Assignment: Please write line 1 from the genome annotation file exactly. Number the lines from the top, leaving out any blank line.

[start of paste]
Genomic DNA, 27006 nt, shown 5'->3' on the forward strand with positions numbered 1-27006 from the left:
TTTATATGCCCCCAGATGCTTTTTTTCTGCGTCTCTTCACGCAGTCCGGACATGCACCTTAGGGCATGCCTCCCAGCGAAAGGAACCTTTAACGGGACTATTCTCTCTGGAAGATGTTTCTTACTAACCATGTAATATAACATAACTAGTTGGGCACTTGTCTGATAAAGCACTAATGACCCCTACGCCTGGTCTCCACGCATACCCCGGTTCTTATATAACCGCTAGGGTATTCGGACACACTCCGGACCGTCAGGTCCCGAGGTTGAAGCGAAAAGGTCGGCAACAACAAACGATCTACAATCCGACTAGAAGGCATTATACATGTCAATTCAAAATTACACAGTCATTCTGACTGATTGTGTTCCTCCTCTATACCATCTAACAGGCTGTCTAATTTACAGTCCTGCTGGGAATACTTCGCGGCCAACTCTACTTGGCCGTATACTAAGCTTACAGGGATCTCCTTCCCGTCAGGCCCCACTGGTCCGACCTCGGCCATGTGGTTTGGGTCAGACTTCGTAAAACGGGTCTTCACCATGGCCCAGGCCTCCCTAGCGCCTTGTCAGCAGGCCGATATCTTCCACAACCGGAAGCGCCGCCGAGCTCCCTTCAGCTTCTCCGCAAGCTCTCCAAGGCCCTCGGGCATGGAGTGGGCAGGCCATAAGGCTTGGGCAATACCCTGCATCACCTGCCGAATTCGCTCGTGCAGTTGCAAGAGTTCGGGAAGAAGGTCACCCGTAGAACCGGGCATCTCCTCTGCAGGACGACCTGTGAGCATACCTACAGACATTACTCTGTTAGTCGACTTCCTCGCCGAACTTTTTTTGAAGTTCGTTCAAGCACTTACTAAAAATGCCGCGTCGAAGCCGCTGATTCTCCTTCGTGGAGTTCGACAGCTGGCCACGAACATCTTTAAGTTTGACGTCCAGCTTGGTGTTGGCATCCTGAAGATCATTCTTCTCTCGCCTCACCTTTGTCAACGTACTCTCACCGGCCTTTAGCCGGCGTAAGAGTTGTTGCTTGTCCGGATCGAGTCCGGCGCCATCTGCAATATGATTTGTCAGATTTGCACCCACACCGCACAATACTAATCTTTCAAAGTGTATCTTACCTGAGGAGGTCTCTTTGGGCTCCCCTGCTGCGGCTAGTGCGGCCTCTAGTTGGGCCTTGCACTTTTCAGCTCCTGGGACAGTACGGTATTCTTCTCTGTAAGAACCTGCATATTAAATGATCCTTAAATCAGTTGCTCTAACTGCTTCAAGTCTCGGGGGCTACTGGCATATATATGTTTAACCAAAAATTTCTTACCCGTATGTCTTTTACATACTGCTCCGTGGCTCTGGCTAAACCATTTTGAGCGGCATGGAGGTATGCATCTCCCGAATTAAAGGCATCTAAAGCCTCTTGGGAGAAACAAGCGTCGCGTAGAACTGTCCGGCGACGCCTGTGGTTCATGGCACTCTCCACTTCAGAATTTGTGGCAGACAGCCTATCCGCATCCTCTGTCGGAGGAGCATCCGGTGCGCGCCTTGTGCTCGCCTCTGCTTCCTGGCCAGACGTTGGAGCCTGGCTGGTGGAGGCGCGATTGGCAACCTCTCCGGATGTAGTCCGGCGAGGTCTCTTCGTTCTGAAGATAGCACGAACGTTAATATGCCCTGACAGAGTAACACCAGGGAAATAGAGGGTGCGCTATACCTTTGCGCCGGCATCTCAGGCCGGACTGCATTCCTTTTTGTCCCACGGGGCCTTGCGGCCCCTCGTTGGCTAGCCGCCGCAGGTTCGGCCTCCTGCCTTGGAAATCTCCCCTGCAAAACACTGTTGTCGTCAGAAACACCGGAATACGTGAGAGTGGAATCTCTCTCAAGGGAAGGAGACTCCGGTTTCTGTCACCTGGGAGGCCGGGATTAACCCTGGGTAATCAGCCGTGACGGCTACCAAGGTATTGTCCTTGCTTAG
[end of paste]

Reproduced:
Genomic DNA, 27006 nt, shown 5'->3' on the forward strand with positions numbered 1-27006 from the left: